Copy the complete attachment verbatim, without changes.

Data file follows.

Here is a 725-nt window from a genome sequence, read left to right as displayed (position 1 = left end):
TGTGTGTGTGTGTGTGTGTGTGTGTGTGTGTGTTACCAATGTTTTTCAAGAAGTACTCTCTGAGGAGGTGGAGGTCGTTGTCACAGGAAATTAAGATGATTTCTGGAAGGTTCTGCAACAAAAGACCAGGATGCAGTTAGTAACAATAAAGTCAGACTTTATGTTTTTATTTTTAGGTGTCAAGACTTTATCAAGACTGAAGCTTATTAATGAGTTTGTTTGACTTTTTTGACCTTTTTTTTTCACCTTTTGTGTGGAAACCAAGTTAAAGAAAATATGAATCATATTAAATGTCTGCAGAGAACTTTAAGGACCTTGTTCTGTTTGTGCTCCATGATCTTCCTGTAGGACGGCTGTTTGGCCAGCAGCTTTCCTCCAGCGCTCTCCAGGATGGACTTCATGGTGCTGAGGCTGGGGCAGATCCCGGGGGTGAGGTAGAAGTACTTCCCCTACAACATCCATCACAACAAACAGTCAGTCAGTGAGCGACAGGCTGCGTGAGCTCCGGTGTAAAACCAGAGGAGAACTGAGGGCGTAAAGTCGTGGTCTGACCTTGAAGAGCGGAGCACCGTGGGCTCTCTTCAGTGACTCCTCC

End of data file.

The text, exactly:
Here is a 725-nt window from a genome sequence, read left to right as displayed (position 1 = left end):
TGTGTGTGTGTGTGTGTGTGTGTGTGTGTGTGTTACCAATGTTTTTCAAGAAGTACTCTCTGAGGAGGTGGAGGTCGTTGTCACAGGAAATTAAGATGATTTCTGGAAGGTTCTGCAACAAAAGACCAGGATGCAGTTAGTAACAATAAAGTCAGACTTTATGTTTTTATTTTTAGGTGTCAAGACTTTATCAAGACTGAAGCTTATTAATGAGTTTGTTTGACTTTTTTGACCTTTTTTTTTCACCTTTTGTGTGGAAACCAAGTTAAAGAAAATATGAATCATATTAAATGTCTGCAGAGAACTTTAAGGACCTTGTTCTGTTTGTGCTCCATGATCTTCCTGTAGGACGGCTGTTTGGCCAGCAGCTTTCCTCCAGCGCTCTCCAGGATGGACTTCATGGTGCTGAGGCTGGGGCAGATCCCGGGGGTGAGGTAGAAGTACTTCCCCTACAACATCCATCACAACAAACAGTCAGTCAGTGAGCGACAGGCTGCGTGAGCTCCGGTGTAAAACCAGAGGAGAACTGAGGGCGTAAAGTCGTGGTCTGACCTTGAAGAGCGGAGCACCGTGGGCTCTCTTCAGTGACTCCTCC